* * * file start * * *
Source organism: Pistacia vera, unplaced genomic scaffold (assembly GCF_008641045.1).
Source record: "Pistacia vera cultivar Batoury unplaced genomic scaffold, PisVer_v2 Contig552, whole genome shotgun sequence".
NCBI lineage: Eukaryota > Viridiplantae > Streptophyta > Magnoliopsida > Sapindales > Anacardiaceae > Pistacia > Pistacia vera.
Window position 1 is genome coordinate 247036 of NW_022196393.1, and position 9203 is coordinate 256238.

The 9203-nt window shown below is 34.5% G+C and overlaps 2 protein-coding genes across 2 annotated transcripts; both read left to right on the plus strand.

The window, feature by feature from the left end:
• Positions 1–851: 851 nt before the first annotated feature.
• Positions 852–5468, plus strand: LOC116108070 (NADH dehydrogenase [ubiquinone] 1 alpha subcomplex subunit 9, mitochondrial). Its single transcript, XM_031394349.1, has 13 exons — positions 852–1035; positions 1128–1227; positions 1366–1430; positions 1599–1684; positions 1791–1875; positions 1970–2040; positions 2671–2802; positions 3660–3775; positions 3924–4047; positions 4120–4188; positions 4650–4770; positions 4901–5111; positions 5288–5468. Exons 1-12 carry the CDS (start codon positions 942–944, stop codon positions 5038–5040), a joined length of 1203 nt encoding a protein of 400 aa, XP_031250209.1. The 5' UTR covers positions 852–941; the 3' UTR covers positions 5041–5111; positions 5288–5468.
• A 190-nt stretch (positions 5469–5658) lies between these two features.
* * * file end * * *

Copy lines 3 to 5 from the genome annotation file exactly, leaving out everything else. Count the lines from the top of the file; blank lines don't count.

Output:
NCBI lineage: Eukaryota > Viridiplantae > Streptophyta > Magnoliopsida > Sapindales > Anacardiaceae > Pistacia > Pistacia vera.
Window position 1 is genome coordinate 247036 of NW_022196393.1, and position 9203 is coordinate 256238.

The 9203-nt window shown below is 34.5% G+C and overlaps 2 protein-coding genes across 2 annotated transcripts; both read left to right on the plus strand.